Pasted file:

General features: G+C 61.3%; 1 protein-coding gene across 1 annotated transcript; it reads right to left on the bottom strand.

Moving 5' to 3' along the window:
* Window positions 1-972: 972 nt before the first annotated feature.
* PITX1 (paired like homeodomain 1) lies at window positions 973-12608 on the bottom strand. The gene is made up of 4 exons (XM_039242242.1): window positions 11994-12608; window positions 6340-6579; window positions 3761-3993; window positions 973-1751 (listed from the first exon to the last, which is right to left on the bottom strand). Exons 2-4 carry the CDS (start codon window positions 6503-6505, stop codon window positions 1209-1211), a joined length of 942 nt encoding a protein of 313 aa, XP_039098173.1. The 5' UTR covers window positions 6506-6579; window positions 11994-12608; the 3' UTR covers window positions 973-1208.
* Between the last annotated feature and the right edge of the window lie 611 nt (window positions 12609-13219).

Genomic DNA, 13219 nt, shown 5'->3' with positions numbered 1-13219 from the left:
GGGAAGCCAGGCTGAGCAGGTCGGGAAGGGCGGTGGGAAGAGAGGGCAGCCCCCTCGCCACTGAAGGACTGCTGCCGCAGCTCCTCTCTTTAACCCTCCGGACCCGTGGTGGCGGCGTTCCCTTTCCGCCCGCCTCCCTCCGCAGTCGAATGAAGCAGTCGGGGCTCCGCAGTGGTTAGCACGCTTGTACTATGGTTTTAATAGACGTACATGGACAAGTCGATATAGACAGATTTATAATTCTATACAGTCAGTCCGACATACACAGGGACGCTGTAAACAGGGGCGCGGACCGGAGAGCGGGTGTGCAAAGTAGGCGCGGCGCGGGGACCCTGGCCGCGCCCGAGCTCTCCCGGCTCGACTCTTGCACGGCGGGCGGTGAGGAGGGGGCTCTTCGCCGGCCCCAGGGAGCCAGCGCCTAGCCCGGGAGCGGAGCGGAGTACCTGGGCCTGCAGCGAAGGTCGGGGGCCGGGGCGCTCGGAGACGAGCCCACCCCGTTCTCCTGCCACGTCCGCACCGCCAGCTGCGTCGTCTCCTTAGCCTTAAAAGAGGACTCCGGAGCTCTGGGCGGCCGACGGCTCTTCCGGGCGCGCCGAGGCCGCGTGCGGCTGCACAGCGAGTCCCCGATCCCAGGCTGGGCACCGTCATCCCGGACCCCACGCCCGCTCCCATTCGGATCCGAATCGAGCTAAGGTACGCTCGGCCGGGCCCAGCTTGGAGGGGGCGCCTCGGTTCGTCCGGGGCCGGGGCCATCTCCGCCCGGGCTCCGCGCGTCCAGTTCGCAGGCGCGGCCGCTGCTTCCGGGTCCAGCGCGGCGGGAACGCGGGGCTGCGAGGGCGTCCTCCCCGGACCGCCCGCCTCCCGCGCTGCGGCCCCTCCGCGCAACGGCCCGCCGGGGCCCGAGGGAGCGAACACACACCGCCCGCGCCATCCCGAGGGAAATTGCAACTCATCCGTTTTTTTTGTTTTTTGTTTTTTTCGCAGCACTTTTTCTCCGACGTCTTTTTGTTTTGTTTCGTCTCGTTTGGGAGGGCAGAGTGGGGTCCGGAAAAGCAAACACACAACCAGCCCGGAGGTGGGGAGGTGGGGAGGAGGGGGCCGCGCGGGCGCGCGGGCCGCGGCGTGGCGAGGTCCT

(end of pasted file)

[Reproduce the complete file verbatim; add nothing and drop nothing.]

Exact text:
General features: G+C 61.3%; 1 protein-coding gene across 1 annotated transcript; it reads right to left on the bottom strand.

Moving 5' to 3' along the window:
* Window positions 1-972: 972 nt before the first annotated feature.
* PITX1 (paired like homeodomain 1) lies at window positions 973-12608 on the bottom strand. The gene is made up of 4 exons (XM_039242242.1): window positions 11994-12608; window positions 6340-6579; window positions 3761-3993; window positions 973-1751 (listed from the first exon to the last, which is right to left on the bottom strand). Exons 2-4 carry the CDS (start codon window positions 6503-6505, stop codon window positions 1209-1211), a joined length of 942 nt encoding a protein of 313 aa, XP_039098173.1. The 5' UTR covers window positions 6506-6579; window positions 11994-12608; the 3' UTR covers window positions 973-1208.
* Between the last annotated feature and the right edge of the window lie 611 nt (window positions 12609-13219).

Genomic DNA, 13219 nt, shown 5'->3' with positions numbered 1-13219 from the left:
GGGAAGCCAGGCTGAGCAGGTCGGGAAGGGCGGTGGGAAGAGAGGGCAGCCCCCTCGCCACTGAAGGACTGCTGCCGCAGCTCCTCTCTTTAACCCTCCGGACCCGTGGTGGCGGCGTTCCCTTTCCGCCCGCCTCCCTCCGCAGTCGAATGAAGCAGTCGGGGCTCCGCAGTGGTTAGCACGCTTGTACTATGGTTTTAATAGACGTACATGGACAAGTCGATATAGACAGATTTATAATTCTATACAGTCAGTCCGACATACACAGGGACGCTGTAAACAGGGGCGCGGACCGGAGAGCGGGTGTGCAAAGTAGGCGCGGCGCGGGGACCCTGGCCGCGCCCGAGCTCTCCCGGCTCGACTCTTGCACGGCGGGCGGTGAGGAGGGGGCTCTTCGCCGGCCCCAGGGAGCCAGCGCCTAGCCCGGGAGCGGAGCGGAGTACCTGGGCCTGCAGCGAAGGTCGGGGGCCGGGGCGCTCGGAGACGAGCCCACCCCGTTCTCCTGCCACGTCCGCACCGCCAGCTGCGTCGTCTCCTTAGCCTTAAAAGAGGACTCCGGAGCTCTGGGCGGCCGACGGCTCTTCCGGGCGCGCCGAGGCCGCGTGCGGCTGCACAGCGAGTCCCCGATCCCAGGCTGGGCACCGTCATCCCGGACCCCACGCCCGCTCCCATTCGGATCCGAATCGAGCTAAGGTACGCTCGGCCGGGCCCAGCTTGGAGGGGGCGCCTCGGTTCGTCCGGGGCCGGGGCCATCTCCGCCCGGGCTCCGCGCGTCCAGTTCGCAGGCGCGGCCGCTGCTTCCGGGTCCAGCGCGGCGGGAACGCGGGGCTGCGAGGGCGTCCTCCCCGGACCGCCCGCCTCCCGCGCTGCGGCCCCTCCGCGCAACGGCCCGCCGGGGCCCGAGGGAGCGAACACACACCGCCCGCGCCATCCCGAGGGAAATTGCAACTCATCCGTTTTTTTTGTTTTTTGTTTTTTTCGCAGCACTTTTTCTCCGACGTCTTTTTGTTTTGTTTCGTCTCGTTTGGGAGGGCAGAGTGGGGTCCGGAAAAGCAAACACACAACCAGCCCGGAGGTGGGGAGGTGGGGAGGAGGGGGCCGCGCGGGCGCGCGGGCCGCGGCGTGGCGAGGTCCT